By Olusegun Ogundeji – In line with a leaked WikiLeaks cables which detailed senior US officials’ lack of confidence in the proceedings against former Liberian President Charles Taylor at the Special Court for Sierra Leone (SCSL) sitting in The Hague citing deliberate slowing down of proceedings, reports say judges believe final judgment will be delivered this year.
According to sources, the expected judgment will determine who was responsible for the January 6, 1999 onslaught on Freetown in which several lives were lost and others maimed.
Taylor had been on trial for alleged crimes relating to the conflict in Sierra Leone and had since been in custody in The Hague where the trial continues in the premises of the International Criminal Court.
The trial of the former warlord has been considered a disappointment in several quarters with regards to the delay it experienced in the discharge of its judgment.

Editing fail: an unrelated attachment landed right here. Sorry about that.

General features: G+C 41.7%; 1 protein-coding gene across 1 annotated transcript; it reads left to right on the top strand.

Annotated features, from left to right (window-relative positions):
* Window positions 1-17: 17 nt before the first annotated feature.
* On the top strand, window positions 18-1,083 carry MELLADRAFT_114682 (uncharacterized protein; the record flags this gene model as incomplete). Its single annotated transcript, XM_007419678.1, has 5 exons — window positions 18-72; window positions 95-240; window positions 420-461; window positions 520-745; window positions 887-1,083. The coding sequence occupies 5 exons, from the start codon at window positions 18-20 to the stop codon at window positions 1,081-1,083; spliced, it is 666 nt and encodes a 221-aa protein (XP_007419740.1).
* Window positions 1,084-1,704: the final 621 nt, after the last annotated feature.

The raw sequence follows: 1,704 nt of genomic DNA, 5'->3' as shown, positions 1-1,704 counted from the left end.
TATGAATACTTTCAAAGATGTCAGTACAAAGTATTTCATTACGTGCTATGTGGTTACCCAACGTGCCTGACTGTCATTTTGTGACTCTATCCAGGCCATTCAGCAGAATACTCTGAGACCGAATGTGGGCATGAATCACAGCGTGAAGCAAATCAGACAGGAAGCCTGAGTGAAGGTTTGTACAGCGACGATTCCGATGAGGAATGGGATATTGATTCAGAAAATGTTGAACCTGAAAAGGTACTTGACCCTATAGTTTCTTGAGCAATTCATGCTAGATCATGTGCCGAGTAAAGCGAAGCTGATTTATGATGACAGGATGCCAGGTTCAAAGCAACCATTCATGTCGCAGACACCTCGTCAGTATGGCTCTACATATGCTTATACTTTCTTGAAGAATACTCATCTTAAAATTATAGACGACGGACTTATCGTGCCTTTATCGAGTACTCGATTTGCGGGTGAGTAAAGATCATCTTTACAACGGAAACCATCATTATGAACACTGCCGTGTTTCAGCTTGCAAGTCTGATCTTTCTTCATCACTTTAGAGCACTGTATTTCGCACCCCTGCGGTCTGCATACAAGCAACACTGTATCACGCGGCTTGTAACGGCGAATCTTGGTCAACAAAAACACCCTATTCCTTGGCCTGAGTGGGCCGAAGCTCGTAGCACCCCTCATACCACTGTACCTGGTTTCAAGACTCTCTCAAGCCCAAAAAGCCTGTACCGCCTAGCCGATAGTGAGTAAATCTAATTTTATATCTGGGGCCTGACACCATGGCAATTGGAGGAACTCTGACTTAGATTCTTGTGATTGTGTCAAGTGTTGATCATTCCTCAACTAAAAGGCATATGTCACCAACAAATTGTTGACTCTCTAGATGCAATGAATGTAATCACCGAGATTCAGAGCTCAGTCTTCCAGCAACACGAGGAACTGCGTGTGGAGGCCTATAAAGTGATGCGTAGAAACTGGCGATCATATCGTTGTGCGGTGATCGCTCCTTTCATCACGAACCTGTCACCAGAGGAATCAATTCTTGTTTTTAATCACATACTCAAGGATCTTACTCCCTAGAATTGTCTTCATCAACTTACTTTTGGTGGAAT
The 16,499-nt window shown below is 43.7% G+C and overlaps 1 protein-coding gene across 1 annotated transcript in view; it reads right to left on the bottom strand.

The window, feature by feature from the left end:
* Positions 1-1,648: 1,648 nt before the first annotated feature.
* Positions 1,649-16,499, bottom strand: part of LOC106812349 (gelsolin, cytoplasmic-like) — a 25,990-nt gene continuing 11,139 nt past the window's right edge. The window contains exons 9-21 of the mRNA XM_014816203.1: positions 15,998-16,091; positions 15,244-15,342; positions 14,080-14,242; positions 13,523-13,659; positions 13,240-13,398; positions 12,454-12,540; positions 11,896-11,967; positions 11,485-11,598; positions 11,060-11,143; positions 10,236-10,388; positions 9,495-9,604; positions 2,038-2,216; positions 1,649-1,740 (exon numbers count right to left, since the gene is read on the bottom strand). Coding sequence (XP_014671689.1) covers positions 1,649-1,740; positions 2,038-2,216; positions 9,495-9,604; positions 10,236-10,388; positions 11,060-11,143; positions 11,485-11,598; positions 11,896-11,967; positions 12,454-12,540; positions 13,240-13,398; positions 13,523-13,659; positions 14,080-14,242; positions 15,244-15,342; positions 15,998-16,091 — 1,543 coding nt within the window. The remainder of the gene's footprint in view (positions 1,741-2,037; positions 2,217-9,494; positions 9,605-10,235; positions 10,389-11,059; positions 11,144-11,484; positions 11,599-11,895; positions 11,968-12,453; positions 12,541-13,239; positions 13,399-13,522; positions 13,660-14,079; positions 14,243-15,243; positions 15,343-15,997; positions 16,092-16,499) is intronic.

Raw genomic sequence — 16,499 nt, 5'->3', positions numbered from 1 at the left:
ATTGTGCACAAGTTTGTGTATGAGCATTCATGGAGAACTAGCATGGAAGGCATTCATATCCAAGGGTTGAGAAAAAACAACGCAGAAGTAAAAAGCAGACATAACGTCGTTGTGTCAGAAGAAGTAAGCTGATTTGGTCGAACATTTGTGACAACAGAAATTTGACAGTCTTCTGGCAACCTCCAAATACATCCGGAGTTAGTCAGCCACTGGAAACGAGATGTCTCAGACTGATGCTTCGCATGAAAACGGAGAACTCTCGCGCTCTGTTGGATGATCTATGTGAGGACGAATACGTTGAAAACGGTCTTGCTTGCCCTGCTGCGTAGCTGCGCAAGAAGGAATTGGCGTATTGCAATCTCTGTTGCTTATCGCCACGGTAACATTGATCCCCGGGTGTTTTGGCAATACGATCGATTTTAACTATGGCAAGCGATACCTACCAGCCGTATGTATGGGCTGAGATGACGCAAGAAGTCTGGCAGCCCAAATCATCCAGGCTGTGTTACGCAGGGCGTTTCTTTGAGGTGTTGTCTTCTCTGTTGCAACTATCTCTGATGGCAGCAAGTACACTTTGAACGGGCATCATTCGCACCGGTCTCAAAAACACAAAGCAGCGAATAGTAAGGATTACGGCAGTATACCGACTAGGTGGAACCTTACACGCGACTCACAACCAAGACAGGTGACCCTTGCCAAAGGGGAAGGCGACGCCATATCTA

The Taylor trial has been dogged by controversy from the outset. It had originally been anticipated that proceedings at The Hague would have concluded by the end of 2010.
The Wikileaks cable alleges that Justice Julia Sebutinde, from Uganda, had slowed proceedings while she waited for her turn at the court’s rotating presidency, which finally came up in January. Experts say such moves are common in international criminal proceedings.
For more than five years, Mr. Taylor’s defence team has been fighting allegations of his involvement in the terrible crimes committed by rebels in January 1999 at the Un-backed court.
Several witnesses including British model, Naomi Campbell, the former RUF Signal Commander Mohamed B. Kabbah and former Interim leader of RUF, Issa Sesay have already testified in the ongoing trial.
Also, two set of judges in the previous AFRC and RUF trial in 2007 and 2008 ruled that the January 1999 attack on Freetown was done by the AFRC and that the RUF had nothing to do with that attack.
But if the verdict is not delivered this year, as mentioned by the cables, there are possibilities for eventually putting Taylor on trial in the US. “The best we can do for Liberia is to see Taylor is put away for a long time and we cannot delay for the results of the present trial to consider next steps,” a high-ranking US official was quoted to have stated in one of the cables.